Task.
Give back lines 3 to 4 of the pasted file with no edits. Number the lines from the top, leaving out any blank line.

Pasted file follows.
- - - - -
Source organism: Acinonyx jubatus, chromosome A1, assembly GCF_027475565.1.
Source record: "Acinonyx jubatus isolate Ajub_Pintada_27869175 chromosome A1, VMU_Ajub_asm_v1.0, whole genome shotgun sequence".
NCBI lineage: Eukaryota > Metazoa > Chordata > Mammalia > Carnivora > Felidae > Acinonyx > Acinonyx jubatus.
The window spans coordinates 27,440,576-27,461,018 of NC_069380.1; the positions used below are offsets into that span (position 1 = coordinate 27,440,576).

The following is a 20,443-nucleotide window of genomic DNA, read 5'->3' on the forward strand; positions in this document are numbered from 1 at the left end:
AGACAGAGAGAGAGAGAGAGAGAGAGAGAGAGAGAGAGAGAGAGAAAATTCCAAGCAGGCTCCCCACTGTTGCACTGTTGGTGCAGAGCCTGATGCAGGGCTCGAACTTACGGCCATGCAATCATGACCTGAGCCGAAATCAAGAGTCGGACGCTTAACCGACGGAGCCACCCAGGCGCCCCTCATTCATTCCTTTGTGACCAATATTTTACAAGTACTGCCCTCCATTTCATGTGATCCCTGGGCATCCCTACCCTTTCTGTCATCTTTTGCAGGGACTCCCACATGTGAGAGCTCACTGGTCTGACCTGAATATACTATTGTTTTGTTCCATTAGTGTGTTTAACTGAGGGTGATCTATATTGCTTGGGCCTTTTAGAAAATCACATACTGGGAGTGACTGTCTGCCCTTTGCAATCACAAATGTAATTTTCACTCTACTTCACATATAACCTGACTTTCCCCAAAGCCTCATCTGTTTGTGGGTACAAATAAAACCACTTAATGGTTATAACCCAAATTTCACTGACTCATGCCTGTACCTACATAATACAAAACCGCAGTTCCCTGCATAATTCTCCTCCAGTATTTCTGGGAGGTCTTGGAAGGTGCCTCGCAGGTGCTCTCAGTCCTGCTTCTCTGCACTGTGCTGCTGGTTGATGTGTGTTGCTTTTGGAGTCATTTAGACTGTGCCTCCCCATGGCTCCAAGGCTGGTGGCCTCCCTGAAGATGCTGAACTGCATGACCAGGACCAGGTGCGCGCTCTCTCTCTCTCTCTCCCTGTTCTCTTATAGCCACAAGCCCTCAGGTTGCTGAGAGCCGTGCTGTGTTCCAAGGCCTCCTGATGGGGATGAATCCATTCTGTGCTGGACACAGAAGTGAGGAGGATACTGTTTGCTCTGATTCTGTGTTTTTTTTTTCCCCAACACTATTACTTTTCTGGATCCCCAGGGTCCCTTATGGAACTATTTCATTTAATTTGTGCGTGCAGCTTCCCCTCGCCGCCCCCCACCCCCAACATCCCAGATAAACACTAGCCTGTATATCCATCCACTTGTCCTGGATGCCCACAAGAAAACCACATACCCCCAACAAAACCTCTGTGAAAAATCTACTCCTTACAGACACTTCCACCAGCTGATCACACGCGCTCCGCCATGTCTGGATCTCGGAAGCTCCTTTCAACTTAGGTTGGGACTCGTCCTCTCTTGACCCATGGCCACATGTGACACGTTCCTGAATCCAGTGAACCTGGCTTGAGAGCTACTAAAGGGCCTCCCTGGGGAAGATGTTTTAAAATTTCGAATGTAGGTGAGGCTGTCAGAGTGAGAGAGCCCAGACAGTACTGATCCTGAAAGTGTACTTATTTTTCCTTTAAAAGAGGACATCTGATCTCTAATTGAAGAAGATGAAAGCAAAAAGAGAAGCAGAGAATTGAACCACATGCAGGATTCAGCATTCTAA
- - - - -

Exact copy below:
NCBI lineage: Eukaryota > Metazoa > Chordata > Mammalia > Carnivora > Felidae > Acinonyx > Acinonyx jubatus.
The window spans coordinates 27,440,576-27,461,018 of NC_069380.1; the positions used below are offsets into that span (position 1 = coordinate 27,440,576).